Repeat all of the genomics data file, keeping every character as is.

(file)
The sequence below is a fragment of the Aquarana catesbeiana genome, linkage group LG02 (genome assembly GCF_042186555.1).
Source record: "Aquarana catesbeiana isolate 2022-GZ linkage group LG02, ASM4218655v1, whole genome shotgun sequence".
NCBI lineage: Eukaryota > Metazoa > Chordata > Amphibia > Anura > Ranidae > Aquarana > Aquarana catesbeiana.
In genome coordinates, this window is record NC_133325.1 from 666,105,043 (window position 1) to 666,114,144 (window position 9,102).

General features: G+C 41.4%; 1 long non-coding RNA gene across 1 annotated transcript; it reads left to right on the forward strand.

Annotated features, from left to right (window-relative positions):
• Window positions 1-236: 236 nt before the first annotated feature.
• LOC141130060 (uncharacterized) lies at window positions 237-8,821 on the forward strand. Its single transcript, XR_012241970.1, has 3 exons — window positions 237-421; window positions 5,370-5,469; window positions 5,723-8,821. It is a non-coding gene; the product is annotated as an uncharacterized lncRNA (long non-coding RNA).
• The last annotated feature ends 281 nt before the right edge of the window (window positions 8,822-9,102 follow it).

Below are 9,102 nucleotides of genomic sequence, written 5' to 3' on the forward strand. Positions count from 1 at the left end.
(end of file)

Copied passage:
The sequence below is a fragment of the Aquarana catesbeiana genome, linkage group LG02 (genome assembly GCF_042186555.1).
Source record: "Aquarana catesbeiana isolate 2022-GZ linkage group LG02, ASM4218655v1, whole genome shotgun sequence".
NCBI lineage: Eukaryota > Metazoa > Chordata > Amphibia > Anura > Ranidae > Aquarana > Aquarana catesbeiana.
In genome coordinates, this window is record NC_133325.1 from 666,105,043 (window position 1) to 666,114,144 (window position 9,102).

General features: G+C 41.4%; 1 long non-coding RNA gene across 1 annotated transcript; it reads left to right on the forward strand.

Annotated features, from left to right (window-relative positions):
• Window positions 1-236: 236 nt before the first annotated feature.
• LOC141130060 (uncharacterized) lies at window positions 237-8,821 on the forward strand. Its single transcript, XR_012241970.1, has 3 exons — window positions 237-421; window positions 5,370-5,469; window positions 5,723-8,821. It is a non-coding gene; the product is annotated as an uncharacterized lncRNA (long non-coding RNA).
• The last annotated feature ends 281 nt before the right edge of the window (window positions 8,822-9,102 follow it).

Below are 9,102 nucleotides of genomic sequence, written 5' to 3' on the forward strand. Positions count from 1 at the left end.